Highway 20 leads eastward from Newport across the Coast Mountains to the Willamette Valley. Eclipse-viewing options are limited on the highway, in part because of the tendency for cloud to build on the ocean-facing slopes and partly because visibility is restricted on the heavily treed and twisty route. Once over the Coast Range and into the Willamette Valley, however, the eclipse seeker’s chances improve modestly. The Coast Range is not very high and its ability to dry the air limited. Nevertheless, cloud measurements at Corvallis, Salem, and Aurora (Table 1) show a 15- to 20-percent reduction in average cloud cover compared to that at Newport.
A far better eclipse-watching location — perhaps the best anywhere in the United States — is on the east side of the second mountain chain — the Cascades, which, at 3,000 metres, are high enough to make a major dent in the cloud-cover statistics. After crossing this range, the eclipse track drops sharply into “The Basin,” a low valley centered on Madras that lies at the southernmost extension of the Columbia Basin. Airport observations at Redmond, at the south limit of the umbral shadow, show an average cloud cover of 27 percent at eclipse time. Over 50 percent of the reports at Redmond show “clear” skies and 75 percent have scattered cloud or less. According to satellite observations (Figure 3), Madras and its surroundings have the distinction of possessing the least August cloudiness anywhere along the central line of the eclipse track.
While the cloud-cover statistics are promising, eclipse seekers should always have a “Plan B” in case of bad weather. Even at the best sites, the frequency of broken to overcast skies is close to 25 percent and it may be necessary to move on the day before the eclipse to a more promising site. In the Willamette Valley, low clouds can circumvent the mountains by moving down the Columbia River valley to Portland and then spread southward to Salem and beyond. Numerical forecasts can often catch this type of invasion, providing a reliable 24-hour warning that conditions may deteriorate; satellite images will confirm the cloudy invasion in time to move to a more protected location south or east. Such clouds usually burn off during the day, but this eclipse comes too early in the morning to count on such dissipation. Of course, if large-scale weather systems with high-level clouds are moving across the west coast on eclipse day, the mountain terrain will have a more difficult time eroding the overcast. In such a case, sites close to the lee side of the Cascades have the best chances of finding a hole in the clouds, though there is not much road access to the mountain-hugging locations west of Madras.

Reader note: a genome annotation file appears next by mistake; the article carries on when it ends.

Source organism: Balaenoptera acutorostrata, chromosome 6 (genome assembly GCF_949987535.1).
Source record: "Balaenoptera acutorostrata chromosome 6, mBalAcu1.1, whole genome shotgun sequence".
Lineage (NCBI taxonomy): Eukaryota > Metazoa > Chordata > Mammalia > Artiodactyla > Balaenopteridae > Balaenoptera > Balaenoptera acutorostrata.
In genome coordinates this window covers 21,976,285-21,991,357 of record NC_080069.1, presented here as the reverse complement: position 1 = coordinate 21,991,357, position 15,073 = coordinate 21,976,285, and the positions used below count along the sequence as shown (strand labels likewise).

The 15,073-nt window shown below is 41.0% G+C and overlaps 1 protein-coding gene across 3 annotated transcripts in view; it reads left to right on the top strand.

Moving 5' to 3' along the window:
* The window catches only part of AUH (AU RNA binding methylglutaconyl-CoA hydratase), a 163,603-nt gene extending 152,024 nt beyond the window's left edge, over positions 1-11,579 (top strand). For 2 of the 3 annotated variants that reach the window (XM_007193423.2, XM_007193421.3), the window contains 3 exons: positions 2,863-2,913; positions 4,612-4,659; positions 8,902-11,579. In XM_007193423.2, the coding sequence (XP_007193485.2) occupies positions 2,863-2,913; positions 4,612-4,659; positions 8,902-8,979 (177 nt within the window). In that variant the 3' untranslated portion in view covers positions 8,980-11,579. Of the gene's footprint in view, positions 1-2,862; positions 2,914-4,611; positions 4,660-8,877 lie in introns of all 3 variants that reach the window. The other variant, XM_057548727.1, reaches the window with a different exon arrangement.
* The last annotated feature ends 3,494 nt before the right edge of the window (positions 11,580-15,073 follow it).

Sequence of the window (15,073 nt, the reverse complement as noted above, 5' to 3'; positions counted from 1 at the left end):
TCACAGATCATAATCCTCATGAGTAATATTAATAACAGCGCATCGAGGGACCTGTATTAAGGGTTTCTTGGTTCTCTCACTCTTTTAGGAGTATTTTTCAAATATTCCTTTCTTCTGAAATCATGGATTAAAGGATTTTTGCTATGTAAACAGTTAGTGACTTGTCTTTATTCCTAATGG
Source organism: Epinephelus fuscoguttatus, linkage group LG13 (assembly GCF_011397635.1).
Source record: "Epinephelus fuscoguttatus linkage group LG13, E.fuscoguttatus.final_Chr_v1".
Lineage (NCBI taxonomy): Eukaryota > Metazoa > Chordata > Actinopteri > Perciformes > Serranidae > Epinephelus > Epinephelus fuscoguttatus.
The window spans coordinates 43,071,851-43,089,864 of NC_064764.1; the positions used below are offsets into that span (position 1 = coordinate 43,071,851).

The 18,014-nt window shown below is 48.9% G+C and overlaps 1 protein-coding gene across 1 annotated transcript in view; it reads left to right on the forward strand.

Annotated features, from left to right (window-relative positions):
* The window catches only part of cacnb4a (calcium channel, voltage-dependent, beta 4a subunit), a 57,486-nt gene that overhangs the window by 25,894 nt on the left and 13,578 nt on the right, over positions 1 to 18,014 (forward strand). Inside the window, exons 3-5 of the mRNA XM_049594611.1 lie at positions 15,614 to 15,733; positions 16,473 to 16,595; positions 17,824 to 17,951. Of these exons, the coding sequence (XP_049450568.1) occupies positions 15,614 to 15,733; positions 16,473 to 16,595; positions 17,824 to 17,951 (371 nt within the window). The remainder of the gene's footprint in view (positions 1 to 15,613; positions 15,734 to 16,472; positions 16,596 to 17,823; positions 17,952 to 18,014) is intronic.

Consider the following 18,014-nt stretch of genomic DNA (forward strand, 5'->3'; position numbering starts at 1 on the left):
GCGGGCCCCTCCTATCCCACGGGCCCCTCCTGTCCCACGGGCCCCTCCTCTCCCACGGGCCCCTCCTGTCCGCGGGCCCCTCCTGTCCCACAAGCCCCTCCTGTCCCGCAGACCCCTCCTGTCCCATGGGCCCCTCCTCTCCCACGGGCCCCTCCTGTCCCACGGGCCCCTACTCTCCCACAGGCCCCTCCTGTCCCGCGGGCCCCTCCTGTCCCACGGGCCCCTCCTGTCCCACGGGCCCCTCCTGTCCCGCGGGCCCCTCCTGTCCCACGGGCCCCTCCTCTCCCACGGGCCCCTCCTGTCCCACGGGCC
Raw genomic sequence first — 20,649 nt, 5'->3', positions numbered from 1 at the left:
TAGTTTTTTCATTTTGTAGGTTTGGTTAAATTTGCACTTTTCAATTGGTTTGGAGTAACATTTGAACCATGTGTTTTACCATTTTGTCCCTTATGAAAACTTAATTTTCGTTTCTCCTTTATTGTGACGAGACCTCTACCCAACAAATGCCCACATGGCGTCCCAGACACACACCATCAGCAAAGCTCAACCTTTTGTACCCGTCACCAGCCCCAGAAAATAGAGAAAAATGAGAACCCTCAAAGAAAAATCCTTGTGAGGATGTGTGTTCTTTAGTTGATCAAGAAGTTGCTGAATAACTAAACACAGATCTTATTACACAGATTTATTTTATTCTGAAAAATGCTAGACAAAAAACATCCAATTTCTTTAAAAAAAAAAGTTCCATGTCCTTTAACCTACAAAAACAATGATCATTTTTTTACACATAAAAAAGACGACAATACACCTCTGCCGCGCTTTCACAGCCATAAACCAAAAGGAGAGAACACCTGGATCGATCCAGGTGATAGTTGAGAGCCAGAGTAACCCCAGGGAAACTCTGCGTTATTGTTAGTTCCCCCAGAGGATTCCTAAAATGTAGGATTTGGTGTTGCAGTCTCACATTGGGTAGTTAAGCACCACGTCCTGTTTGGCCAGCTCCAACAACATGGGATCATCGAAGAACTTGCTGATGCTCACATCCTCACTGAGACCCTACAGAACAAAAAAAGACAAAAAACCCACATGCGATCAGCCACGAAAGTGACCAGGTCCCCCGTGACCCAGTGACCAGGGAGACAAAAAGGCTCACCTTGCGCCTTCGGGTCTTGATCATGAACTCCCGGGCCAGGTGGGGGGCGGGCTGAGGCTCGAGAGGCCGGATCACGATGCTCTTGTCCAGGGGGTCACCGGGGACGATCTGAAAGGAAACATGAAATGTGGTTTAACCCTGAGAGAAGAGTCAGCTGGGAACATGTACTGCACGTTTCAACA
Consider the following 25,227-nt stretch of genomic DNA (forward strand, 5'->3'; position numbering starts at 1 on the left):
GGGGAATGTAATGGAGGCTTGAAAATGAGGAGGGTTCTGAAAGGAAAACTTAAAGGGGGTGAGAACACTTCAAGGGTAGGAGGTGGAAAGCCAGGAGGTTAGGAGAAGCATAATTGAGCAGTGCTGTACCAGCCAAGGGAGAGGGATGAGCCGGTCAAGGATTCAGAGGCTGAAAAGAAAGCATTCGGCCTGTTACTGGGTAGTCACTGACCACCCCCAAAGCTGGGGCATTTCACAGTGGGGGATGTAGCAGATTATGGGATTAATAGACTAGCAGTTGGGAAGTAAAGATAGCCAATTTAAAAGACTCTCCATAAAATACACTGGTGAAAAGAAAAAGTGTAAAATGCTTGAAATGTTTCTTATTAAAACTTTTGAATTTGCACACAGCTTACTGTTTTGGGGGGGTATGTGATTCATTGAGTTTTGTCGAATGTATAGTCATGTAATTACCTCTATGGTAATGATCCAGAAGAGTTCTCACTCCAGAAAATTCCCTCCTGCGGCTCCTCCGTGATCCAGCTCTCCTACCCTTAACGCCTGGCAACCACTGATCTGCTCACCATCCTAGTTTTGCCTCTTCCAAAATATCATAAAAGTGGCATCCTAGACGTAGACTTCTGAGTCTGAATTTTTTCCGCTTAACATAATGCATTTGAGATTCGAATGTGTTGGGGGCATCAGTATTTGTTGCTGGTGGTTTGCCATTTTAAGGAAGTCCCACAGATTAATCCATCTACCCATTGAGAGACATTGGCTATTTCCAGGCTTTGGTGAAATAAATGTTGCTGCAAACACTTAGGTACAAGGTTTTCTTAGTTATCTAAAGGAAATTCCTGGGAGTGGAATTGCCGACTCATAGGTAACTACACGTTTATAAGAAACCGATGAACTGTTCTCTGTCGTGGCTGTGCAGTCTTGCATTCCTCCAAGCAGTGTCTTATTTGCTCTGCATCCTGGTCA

Once past Madras, the lunar shadow moves onto the third of Oregon’s mountain ranges: the Ochoco Mountains, where the terrain becomes rougher and the average elevation begins to climb, eventually crossing the high terrain of the Columbia Plateau. From Mitchell eastward to the Plateau’s peak, average August cloudiness increases about 10 percent. It’s a pretty countryside after the flat landscape of the Columbia Basin, and offers a relatively small cloud penalty for the improved panorama. Though the region has a heavier precipitation than the Basin, the difference is small and not enough to support a dense forest cover on the slopes, leaving an open landscape with good viewing prospects. The community of Mitchell, with its very good weather prospects, will be a popular stopping spot, as will the region around the slightly cloudier Thomas Condon Paleontology Center, just south of the centre line (Figure 7).
Muc h of the cloudiness in eastern Oregon in August is convective — showers and thundershowers — and so is susceptible to dissipating as cooler temperatures arrive with the eclipse shadow, provided the buildups are not too large. Nevertheless, if the day is even half promising, these mountains are a good area for eclipse chasing, as Highway 26 follows the track of the umbral shadow all the way to Idaho and the very promising climate in the valley of the Snake River.
Against the Idaho border, the eclipse track descends into the northwest corner of the Snake River Plain, reaching Interstate 84 and the Idaho border at Ontario, OR. As the track descends to lower elevations, the average cloud cover also retreats to lower values, reaching a mean value of around 30 percent at the Idaho border. Airport observations at Ontario show an average cloudiness of only16 percent (with over 75% clear skies!), but the airport weather station has only provided a small number of observations over the past years and the values must be viewed with caution. The surface statistics cannot be discounted, however, as satellite observations are also kind to the region, showing average cloud amounts that nearly match the low values around Madras.
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Updated December 2016